• Bill – You’re right about the way experience can confer status on a person. And I think that’s particularly true of war experience. Maisie Dobbs is a good example of that too.
       
      And your comment about courtroom wardrobe makes me think about academic regalia. One’s academic credentials determine the kind of markings on the gown and the kind of cap one wears and therefore, one’s status. It’s a very interesting traditions.

  3. This was so interesting, Margot. I hope Prashant chimes in. I’d like to know if he has a driver. I wish I did.

  4. Margot – Following up on Moira’s comment, it occurs to me that the well-heeled clients of the classic hardboiled private detective hire the detective because he has ‘status.’ This status is conferred by his access to a different, much seedier world his tony clients aren’t privy to.

    • Bryan – You have a well-taken point. The detective’s ‘membership’ if you will in that different kind of world does give status. I’d not thought of that when I wrote this post, but it’s true.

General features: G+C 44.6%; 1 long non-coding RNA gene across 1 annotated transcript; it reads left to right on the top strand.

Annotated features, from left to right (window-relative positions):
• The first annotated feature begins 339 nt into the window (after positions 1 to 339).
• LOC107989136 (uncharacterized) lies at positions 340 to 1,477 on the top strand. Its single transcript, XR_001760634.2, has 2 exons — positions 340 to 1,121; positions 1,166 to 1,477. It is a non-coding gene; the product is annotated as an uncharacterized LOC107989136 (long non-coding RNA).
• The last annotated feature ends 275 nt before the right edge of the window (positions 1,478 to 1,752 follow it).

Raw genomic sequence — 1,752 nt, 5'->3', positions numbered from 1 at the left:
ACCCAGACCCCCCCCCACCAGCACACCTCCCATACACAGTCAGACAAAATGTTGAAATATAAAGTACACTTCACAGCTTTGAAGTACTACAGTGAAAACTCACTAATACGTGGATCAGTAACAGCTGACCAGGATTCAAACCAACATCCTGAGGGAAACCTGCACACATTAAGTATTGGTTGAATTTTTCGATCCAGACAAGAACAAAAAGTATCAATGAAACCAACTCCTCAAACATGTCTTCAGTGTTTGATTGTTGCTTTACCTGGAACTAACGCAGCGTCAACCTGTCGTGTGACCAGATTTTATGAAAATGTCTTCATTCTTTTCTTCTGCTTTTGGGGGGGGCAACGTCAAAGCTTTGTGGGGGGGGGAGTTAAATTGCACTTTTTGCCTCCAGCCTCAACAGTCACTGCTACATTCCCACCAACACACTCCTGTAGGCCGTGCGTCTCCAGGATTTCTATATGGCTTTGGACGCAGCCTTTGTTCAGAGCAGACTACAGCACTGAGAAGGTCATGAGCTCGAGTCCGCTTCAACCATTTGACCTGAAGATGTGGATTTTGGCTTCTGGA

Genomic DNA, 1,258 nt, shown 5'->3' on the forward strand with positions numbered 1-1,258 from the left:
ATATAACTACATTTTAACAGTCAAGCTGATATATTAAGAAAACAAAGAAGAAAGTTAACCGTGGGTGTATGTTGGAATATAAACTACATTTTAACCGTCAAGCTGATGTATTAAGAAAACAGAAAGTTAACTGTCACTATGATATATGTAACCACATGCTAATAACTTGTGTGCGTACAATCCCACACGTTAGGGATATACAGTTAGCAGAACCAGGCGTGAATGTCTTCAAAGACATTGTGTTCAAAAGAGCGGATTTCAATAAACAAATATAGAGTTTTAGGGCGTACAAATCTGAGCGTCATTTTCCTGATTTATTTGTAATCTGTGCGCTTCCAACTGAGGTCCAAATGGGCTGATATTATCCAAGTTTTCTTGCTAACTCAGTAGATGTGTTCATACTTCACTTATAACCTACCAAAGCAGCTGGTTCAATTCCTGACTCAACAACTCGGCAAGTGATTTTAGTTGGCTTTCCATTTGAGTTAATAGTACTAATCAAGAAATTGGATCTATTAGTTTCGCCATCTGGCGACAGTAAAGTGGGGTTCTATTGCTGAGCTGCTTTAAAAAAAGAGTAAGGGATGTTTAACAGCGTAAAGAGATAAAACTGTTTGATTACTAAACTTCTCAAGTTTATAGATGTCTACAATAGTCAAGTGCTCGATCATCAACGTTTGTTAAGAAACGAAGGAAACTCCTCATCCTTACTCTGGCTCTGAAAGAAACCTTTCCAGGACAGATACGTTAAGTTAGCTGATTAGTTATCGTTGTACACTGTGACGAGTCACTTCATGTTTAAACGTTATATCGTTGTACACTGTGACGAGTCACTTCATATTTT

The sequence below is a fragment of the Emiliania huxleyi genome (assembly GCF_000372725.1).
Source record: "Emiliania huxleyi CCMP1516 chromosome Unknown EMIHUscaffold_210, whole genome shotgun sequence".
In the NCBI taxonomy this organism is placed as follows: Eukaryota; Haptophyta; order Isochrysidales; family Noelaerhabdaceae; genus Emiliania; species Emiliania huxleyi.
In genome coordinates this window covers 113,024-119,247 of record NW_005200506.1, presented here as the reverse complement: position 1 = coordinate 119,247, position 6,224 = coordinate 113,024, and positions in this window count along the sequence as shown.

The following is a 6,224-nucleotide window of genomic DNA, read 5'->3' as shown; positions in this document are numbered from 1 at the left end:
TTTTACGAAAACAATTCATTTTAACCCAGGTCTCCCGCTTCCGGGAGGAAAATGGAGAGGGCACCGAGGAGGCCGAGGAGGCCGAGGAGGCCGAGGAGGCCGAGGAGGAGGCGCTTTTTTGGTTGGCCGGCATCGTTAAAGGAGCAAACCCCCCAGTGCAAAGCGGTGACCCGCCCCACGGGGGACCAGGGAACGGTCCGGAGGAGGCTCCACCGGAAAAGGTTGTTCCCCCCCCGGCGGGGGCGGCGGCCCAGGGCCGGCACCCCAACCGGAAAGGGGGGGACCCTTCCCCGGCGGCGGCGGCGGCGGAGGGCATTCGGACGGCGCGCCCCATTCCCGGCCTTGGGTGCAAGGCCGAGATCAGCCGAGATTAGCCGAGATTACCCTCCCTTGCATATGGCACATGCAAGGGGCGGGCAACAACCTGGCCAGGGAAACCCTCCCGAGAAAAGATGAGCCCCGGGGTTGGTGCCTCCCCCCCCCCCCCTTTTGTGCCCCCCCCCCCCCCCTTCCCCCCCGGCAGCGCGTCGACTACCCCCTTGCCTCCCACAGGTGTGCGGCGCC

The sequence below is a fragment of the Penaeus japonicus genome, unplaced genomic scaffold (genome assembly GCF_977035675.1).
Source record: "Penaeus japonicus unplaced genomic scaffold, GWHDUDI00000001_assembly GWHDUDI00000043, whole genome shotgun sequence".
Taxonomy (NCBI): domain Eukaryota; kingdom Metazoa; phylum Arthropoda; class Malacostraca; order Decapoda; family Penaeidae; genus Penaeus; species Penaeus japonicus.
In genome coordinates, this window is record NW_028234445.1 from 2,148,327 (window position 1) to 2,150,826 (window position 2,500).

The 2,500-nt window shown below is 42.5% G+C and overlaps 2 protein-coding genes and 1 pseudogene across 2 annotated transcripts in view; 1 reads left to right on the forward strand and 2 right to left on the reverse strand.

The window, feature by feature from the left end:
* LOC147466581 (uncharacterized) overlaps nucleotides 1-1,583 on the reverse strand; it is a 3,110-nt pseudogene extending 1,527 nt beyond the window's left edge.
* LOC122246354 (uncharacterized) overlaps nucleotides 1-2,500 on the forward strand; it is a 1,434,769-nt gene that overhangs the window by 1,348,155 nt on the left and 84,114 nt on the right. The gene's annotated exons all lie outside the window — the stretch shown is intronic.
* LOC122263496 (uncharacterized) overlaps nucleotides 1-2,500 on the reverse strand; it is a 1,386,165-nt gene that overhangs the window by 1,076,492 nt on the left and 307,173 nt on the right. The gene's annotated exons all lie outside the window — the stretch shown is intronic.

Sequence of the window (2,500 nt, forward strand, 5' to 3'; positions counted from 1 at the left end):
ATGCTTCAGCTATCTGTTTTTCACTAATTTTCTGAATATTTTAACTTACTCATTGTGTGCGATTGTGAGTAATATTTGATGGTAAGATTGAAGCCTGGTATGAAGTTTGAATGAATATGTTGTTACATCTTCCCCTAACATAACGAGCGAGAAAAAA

5. Although I didn’t much like the book, Jo Nesbo’s Headhunters had an interesting take on art theft and how those with original works of art often can’t tell them apart from forgeries

    • Sarah – Art really can be a status symbol; good example. And you’ve put me in mind of Aaron Elkins’ Loot, which also has to do with the art world and art theft. Thanks for filling in that gap.

  6. In two books I read fairly recently, the policemen have to deal with rich and powerful families who are involved in a crime. They have to tread lightly when investigating. Square of Revenge by Pieter Aspe set in Bruges. And Detective Inspector Huss by Helene Tursten set in Göteborg, Sweden.

    • Tracy – Those are both great examples of the way that rich and powerful families love their status symbols. And that does not include police ‘interference.’ I really like the Helene Tursten series, too, so I’m very glad you mentioned that one.

  7. Col

    The section on Line of Sight has me moving it further up the TBR pile and closer to the top. I have so far avoided reading too much about it, to go into it open-minded and blind, but now I’m anxiously re-jigging the pile!